Concussion Warning Signs and Sports
With fall upon us, football and soccer are well underway. Sports and outdoor activities are good ways to stay healthy and active, but there are risks of injury too, especially with contact sports.
Concussions are common sports-related injuries that frequently go unnoticed or overlooked. Take time to learn the warning signs of concussion to keep your child from experiencing a more serious brain injury.
A concussion is a type of traumatic brain injury that alters the way your brain functions. They can be caused by a blow to the head or when the upper body and head are shaken. Brains of children and teens have not fully developed, putting them at risk for more serious brain damage from a concussion.
Symptoms of a serious head injury include repeated vomiting, loss of consciousness, a headache that gets worse over time, changes in behavior, changes in coordination such as stumbling or clumsiness, disorientation and slurred speech. If someone is experiencing any of these symptoms, they should seek medical attention immediately.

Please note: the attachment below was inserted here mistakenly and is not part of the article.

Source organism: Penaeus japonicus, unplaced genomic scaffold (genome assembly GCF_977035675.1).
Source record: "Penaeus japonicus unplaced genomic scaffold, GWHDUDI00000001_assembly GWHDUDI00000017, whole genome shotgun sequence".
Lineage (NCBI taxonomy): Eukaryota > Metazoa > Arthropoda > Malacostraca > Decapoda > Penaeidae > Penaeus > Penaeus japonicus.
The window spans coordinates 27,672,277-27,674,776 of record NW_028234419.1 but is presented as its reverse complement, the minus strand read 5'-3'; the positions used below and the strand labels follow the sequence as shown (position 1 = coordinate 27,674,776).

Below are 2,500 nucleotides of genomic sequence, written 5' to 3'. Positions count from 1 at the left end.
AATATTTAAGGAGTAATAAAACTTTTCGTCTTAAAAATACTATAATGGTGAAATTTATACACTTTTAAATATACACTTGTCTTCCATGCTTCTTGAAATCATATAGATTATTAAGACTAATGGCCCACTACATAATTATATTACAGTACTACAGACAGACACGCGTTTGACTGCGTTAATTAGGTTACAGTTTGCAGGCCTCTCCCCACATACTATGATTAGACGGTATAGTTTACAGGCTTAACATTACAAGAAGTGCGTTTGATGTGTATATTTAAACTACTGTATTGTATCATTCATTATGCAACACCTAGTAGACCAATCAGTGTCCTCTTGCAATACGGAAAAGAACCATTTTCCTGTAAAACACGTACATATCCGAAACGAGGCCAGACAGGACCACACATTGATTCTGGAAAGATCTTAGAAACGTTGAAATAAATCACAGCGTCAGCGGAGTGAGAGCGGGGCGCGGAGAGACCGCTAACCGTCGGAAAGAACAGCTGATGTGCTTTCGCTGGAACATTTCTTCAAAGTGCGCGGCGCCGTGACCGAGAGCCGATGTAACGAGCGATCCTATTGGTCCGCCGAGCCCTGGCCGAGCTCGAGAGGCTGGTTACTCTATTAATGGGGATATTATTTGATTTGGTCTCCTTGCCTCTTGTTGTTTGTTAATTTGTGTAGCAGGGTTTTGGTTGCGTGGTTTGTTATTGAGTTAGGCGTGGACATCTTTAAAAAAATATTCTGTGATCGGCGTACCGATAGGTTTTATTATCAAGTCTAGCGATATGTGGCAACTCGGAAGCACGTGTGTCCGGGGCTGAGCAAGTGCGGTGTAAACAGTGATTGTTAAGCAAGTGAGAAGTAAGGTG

When someone suffers a more mild concussion they could lose consciousness temporarily and be confused. Other common symptoms include:
- Ringing in the ears
- Slurred speech
Sometimes symptoms will not appear until a few hours or days after the injury, such as difficulty concentrating, memory loss, personality changes, and sensitivity to light and noise, sleep disturbances, feeling depressed and issues tasting and smelling. Anyone with these symptoms should rest and not return to sports or other vigorous activities until they have been checked and approved by a medical professional.
The effects of a concussion are usually temporary however, if a person with a concussion does not take time to heal, they can experience serious complications.
Resting and slowly returning to regular activities is the best way to recover from a concussion. If a concussion is left untreated, you risk getting another concussion, permanent brain damage or even death.
Take precautions when your child participates in contact sports and make sure equipment such as helmets and pads are in good condition. If an athlete experiences a blow to the head and feels disoriented, have them sit out the rest of the game. They are more susceptible to getting another or more serious concussion if they keep playing.
Mesa View Regional Hospital treats many patients with sports related injuries, including concussions.